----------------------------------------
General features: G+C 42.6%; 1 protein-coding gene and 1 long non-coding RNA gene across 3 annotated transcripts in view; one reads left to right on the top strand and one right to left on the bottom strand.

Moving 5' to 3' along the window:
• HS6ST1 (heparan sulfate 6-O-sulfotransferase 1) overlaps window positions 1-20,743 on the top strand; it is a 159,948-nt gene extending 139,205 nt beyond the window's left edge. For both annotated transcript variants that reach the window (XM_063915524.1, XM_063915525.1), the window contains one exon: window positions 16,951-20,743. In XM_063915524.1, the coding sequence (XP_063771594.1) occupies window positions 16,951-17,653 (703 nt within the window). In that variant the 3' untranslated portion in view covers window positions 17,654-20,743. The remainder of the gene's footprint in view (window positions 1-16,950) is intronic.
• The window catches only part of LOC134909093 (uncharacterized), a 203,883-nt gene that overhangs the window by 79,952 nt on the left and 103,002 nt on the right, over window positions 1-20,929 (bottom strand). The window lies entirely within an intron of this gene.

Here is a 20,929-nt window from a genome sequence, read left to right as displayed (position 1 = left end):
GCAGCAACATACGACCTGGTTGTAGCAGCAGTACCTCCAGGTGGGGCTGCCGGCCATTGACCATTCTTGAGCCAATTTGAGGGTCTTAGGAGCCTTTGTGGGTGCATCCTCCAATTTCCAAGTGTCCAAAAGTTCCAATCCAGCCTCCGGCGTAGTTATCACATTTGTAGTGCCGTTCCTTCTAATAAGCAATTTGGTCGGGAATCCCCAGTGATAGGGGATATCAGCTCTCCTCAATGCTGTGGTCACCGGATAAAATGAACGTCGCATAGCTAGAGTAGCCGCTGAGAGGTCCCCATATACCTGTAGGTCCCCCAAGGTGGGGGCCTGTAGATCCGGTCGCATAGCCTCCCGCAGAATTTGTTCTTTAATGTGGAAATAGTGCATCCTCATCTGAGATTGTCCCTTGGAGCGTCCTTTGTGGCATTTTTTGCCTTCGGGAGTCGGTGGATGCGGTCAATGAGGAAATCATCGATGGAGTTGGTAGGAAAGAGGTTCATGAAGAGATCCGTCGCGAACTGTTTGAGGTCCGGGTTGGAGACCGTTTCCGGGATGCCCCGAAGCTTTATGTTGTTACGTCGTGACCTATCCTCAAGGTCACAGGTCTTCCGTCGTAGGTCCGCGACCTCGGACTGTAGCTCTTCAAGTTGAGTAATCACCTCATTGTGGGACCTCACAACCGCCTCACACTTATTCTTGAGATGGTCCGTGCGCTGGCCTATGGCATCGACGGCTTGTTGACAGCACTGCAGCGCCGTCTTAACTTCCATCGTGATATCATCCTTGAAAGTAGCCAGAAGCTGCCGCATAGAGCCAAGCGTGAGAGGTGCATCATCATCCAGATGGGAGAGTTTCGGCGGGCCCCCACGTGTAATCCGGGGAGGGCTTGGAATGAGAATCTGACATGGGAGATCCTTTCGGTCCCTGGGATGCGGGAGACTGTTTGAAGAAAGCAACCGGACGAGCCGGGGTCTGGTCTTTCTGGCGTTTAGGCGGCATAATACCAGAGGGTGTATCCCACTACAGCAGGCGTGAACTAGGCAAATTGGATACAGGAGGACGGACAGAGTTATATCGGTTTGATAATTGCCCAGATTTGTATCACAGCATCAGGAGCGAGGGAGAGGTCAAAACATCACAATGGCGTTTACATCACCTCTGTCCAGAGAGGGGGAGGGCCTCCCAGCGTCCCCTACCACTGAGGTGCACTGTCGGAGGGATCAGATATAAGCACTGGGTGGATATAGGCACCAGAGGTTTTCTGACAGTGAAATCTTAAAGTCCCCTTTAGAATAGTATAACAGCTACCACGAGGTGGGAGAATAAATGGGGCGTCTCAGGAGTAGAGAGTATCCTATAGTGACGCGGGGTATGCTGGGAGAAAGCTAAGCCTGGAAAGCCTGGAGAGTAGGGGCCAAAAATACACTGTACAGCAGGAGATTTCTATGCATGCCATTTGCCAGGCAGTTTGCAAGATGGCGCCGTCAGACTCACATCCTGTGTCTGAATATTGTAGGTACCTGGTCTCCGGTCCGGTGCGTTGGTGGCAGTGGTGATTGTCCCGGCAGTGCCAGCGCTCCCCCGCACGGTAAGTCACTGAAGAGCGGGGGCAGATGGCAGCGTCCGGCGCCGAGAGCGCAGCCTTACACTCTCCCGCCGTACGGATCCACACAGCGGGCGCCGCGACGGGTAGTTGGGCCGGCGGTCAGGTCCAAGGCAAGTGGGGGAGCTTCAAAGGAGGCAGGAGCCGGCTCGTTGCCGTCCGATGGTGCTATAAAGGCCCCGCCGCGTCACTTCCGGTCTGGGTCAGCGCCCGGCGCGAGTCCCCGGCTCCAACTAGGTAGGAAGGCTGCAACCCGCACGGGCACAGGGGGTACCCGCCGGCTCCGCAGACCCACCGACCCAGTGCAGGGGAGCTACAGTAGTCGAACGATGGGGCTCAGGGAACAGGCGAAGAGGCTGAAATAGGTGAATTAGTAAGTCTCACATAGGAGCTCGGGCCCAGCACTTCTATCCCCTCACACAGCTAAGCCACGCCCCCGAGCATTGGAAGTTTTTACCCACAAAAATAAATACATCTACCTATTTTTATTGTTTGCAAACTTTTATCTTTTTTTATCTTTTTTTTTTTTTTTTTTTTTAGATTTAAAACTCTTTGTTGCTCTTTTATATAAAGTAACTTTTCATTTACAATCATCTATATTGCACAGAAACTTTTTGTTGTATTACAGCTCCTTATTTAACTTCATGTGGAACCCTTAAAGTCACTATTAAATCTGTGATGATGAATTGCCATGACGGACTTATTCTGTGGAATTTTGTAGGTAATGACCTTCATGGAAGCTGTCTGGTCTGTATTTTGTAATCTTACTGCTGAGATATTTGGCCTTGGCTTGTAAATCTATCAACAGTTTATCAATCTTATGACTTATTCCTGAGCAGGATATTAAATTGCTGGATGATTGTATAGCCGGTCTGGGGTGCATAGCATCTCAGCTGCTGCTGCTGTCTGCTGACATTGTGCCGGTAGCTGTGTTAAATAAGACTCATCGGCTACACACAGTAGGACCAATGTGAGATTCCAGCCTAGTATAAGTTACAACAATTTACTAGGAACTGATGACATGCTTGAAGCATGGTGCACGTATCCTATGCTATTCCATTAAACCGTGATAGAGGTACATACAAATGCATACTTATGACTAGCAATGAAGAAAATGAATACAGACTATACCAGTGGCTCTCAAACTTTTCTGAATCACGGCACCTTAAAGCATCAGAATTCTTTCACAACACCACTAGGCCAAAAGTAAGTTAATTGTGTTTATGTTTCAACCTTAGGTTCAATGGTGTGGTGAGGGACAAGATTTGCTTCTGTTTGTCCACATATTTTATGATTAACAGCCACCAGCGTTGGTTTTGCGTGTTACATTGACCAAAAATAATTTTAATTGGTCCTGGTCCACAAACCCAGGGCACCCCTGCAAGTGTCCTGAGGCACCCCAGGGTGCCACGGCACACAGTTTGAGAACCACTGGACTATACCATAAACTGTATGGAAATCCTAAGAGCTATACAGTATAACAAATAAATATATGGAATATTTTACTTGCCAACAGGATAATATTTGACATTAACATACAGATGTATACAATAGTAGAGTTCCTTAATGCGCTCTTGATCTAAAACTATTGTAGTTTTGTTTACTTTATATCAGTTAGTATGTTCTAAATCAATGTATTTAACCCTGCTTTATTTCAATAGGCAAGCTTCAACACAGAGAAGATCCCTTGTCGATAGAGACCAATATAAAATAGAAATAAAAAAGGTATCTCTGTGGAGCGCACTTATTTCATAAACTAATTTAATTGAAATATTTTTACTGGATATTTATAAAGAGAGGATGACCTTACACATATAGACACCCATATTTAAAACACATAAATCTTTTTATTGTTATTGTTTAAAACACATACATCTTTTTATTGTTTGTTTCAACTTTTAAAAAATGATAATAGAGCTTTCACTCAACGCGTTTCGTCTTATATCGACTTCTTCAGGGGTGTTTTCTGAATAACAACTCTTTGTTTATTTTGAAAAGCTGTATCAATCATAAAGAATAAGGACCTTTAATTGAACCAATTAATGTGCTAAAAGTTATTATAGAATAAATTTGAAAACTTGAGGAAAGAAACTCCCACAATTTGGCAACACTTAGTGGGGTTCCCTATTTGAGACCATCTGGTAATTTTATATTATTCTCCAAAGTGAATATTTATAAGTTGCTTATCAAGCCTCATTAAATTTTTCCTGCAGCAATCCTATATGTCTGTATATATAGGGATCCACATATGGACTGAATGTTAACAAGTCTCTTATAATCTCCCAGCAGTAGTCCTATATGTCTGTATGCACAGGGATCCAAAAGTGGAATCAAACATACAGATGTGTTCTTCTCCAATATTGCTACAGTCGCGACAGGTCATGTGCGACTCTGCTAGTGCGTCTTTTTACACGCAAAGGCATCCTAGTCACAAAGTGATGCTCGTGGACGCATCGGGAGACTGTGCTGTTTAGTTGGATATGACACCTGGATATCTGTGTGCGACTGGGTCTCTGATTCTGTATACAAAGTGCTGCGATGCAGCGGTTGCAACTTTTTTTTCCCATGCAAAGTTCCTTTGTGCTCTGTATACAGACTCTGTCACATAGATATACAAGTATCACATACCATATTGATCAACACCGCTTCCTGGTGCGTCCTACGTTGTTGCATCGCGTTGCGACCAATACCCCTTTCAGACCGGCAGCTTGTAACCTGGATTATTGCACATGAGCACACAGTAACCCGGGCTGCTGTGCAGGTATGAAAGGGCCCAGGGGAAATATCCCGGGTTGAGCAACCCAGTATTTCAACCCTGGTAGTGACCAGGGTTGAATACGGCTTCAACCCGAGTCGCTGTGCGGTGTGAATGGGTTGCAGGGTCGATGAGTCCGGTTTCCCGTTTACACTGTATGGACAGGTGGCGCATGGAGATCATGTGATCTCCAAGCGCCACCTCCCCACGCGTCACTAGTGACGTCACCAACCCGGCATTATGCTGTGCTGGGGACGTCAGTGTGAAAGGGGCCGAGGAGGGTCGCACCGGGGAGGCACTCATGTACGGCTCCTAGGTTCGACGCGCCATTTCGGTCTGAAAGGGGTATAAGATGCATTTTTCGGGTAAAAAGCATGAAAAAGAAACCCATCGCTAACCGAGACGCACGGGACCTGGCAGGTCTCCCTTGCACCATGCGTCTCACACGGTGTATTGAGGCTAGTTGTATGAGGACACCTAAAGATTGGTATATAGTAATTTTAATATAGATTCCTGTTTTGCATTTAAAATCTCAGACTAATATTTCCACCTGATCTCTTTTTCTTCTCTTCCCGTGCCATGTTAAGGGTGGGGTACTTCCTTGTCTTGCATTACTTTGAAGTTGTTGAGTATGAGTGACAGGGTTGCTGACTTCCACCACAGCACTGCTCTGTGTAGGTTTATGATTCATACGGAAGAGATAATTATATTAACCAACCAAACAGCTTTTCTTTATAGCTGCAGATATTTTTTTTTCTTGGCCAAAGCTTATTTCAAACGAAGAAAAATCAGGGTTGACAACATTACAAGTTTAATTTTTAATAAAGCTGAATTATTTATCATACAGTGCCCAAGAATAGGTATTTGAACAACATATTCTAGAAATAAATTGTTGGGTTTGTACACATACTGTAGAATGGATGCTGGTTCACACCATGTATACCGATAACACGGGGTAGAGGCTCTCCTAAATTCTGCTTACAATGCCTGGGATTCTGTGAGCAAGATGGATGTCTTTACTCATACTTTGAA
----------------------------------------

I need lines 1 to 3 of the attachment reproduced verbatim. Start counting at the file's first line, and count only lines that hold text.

General features: G+C 42.6%; 1 protein-coding gene and 1 long non-coding RNA gene across 3 annotated transcripts in view; one reads left to right on the top strand and one right to left on the bottom strand.

Moving 5' to 3' along the window:
• HS6ST1 (heparan sulfate 6-O-sulfotransferase 1) overlaps window positions 1-20,743 on the top strand; it is a 159,948-nt gene extending 139,205 nt beyond the window's left edge. For both annotated transcript variants that reach the window (XM_063915524.1, XM_063915525.1), the window contains one exon: window positions 16,951-20,743. In XM_063915524.1, the coding sequence (XP_063771594.1) occupies window positions 16,951-17,653 (703 nt within the window). In that variant the 3' untranslated portion in view covers window positions 17,654-20,743. The remainder of the gene's footprint in view (window positions 1-16,950) is intronic.